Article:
The Wilsons spend several days in Thailand before boarding the Nautica in Bangkok

Day 1: Bangkok, Thailand

We arrived at Bangkok International after a three-hour flight from Taipei, following a 14-hour flight from San Francisco, both aboard EVA Air. With only fitful sleep on the flight we felt exhausted and faced a daunting prospect of navigating a sprawling, bustling terminal with a tight connection for our short flight to Chiang Rai. And even if we could manage, would our checked bags make it?

Our lunch at Yung Kao near Chiag Saen in Thailand’s far north

Our lunch at Yung Kao near Chiag Saen in Thailand’s far north

A pleasant surprise greeted us in the person of a young man in EVA Air livery holding a sign bearing our names. He led us on a long, brisk walk to the farthest corner of the terminal, whisking us through customs and depositing us a security checkpoint to board our flight — in sufficient time. We doubt we could have made without him. This speaks well of EVA Air, but also of the hospitality consistently shown us by the people of Thailand. Our bags showed-up in Chiang Rai when we did.

We found our guide for the next several days in Northern Thailand, Teeraphon (Phon) Boonna, personable, knowledgeable, and very willing to go the extra mile, or make changes to accommodate us. Phon is a freelance guide who works for several tour companies. We loved pretty much everything about those days except the weather: very hot, humid and hazy, according to Phon, due to fires across the border in Burma (Myanmar).

Of course we had to ride an elephant — something, Phon said, you must do if you come to Thailand. We’re glad we did, partly so we could say we did, but also because it gives employment to the elephants and their handlers. With the demise of teak logging due to deforestation, they would be unemployed without curious tourists willing to pay for a demonstration of their skill and intelligence or for a ride in the forest and river.

Elephants walk up the Ping River, returning adventurous visitors to Chiang Dao Elephant Camp near Chiang Mai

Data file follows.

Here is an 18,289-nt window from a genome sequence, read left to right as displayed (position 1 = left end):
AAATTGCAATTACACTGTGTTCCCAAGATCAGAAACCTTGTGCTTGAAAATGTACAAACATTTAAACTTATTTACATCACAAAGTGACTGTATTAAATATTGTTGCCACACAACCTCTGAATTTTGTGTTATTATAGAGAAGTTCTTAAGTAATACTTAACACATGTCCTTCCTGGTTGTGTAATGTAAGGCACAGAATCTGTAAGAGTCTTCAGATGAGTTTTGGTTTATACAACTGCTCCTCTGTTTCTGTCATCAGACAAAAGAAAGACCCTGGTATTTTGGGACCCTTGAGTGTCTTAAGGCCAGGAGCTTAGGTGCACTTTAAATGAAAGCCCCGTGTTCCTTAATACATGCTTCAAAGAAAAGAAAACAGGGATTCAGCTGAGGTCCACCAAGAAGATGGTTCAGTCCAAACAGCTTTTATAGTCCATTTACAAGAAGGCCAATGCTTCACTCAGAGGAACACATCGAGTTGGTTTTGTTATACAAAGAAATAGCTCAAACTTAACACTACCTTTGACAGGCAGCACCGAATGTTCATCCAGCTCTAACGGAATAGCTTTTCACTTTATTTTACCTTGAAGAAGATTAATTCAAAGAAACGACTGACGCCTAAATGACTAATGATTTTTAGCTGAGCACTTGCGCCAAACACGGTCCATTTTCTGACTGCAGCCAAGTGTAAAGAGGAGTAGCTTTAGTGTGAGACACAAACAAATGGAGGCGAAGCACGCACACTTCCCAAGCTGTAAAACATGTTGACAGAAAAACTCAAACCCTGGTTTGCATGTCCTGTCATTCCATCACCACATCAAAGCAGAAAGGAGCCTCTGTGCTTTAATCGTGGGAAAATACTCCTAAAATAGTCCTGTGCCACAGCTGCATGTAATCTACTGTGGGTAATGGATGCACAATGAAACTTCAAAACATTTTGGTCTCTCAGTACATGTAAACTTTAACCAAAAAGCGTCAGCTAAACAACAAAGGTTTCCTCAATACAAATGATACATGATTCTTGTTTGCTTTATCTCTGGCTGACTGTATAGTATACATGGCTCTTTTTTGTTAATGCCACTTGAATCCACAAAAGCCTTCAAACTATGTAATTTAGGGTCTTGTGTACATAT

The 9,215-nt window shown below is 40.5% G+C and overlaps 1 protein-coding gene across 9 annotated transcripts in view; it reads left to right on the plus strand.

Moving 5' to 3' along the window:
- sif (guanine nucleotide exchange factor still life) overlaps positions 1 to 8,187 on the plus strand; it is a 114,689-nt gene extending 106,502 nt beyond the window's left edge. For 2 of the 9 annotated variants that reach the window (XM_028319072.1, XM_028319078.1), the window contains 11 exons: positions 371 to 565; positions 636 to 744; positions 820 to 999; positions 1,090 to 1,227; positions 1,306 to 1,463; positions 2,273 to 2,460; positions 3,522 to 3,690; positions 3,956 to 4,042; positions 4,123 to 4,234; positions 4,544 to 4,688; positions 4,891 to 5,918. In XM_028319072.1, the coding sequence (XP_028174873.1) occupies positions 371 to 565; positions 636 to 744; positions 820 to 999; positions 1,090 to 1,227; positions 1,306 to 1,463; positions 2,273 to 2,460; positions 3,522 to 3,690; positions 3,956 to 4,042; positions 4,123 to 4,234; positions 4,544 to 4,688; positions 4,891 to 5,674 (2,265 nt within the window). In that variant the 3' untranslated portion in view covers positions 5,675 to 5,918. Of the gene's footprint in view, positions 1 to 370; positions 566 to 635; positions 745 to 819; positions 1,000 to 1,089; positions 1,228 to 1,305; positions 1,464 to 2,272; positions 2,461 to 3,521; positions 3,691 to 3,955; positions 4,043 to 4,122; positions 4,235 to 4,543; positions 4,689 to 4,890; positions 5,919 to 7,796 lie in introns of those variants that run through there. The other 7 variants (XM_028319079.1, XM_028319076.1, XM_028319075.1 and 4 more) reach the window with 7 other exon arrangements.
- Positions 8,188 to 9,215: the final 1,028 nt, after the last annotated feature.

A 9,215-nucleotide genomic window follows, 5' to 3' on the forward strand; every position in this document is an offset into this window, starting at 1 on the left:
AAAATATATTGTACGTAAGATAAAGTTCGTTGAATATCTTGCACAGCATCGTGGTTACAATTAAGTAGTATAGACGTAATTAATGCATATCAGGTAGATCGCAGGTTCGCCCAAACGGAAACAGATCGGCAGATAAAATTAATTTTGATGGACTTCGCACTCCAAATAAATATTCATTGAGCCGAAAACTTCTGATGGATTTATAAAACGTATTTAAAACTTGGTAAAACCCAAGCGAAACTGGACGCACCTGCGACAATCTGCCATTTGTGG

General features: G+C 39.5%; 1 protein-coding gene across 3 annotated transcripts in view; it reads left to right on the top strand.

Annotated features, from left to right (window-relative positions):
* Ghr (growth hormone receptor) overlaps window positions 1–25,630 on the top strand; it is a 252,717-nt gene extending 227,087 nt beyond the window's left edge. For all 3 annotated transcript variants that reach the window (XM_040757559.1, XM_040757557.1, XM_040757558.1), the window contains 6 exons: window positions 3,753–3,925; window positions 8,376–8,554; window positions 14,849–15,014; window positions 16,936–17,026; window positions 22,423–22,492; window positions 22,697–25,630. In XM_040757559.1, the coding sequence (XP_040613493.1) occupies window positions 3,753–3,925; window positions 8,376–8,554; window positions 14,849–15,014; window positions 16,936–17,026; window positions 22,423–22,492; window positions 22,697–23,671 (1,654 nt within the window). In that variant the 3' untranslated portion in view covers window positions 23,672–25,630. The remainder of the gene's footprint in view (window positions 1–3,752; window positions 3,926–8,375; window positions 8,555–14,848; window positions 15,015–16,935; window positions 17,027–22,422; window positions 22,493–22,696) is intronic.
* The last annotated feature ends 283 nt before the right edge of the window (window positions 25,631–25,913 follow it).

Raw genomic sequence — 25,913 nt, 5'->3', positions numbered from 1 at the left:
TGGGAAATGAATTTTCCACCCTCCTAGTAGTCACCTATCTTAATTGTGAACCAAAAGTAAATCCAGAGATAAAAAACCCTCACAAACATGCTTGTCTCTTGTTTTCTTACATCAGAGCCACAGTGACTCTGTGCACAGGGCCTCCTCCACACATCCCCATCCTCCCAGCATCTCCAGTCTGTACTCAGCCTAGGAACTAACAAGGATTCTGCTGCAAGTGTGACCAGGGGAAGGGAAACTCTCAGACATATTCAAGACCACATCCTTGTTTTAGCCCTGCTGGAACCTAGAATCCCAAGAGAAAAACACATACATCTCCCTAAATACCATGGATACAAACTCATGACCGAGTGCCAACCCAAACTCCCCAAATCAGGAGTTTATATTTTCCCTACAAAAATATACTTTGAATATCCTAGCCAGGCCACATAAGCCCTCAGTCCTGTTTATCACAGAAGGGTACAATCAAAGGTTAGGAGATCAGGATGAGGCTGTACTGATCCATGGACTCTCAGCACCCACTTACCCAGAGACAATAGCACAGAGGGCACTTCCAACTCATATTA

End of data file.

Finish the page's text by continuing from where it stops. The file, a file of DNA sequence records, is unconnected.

Elephants walk up the Ping River, returning adventurous visitors to Chiang Dao Elephant Camp near Chiang Mai

Another highlight: Visits to hill tribe villages. In a village of the Akha, a tribe originally from Tibet, we met a woman in traditional costume smoking a very large pipe. The nearby Yao village, a people from southern China, seemed more prosperous, and less traditional. We visited a Lisou village on elephant-back. These people, originally from Burma, seemed quite traditional and produced some charming crafts that we could not resist.

We visited the northern tip of Thailand where Myanmar, Laos and Thailand meet along the Mekong River. Here we enjoyed a boat ride on the famous stream, including a brief stop in Laos where we toured a market offering thousands of Chinese-made, knock-off hand bags for sale.

We sniffed and photographed the blossoms at Bai Orchid Farm near Chiang Mai. The sights, sounds and smells at the morning market in Chiang Mai’s Old City captivated us, and we enjoyed some excellent restaurant meals — the food around here is very local, fresh and imaginative; the flavors unlike any other.

A woman in the traditional dress of the Akha Tribe, originally from Tibet. The village is outside Chiang Rai

A woman in the traditional dress of the Akha Tribe, originally from Tibet. The village is outside Chiang Rai

Phon took us to the Wat Prathat Doi Suthep, atop Suthep Mountain just outside Chiang Mai where he led us to a small temple where the saffron-robed monk blessed us with scented water and a prayer for good luck, and memorialized this with a string around our wrists. This was not something we expected but seems to symbolize our positive experiences in Thailand so far.

Today we traveled back to Bangkok where we boarded Oceania Cruises’ Nautica and settled in for the next 25 days. Tomorrow, we’ll tour the city.

April 4, 2013

 

About Janet and Stuart Wilson

Janet and Stuart Wilson have traveled the globe together for more than 40 years. Collecting images, stories and memorable experiences on six continents, they have explored northern Italy in an RV, camped with lions and elephants on safari on Botswana, cruised the Burgundy Canal in a self-drive boat, and recently walked across England. They’ve cruised in the Atlantic, Pacific, Caribbean and Mediterranean. Beginning their second careers as professional freelance travel journalists in 1997, their work has featured RV travel, historic travel, food & wine, family history travel, and travel off-the-beaten-path in their column titled, The Road Less Traveled. Both were born and still reside in Northern California, when not pursuing their dream to “see the world.”

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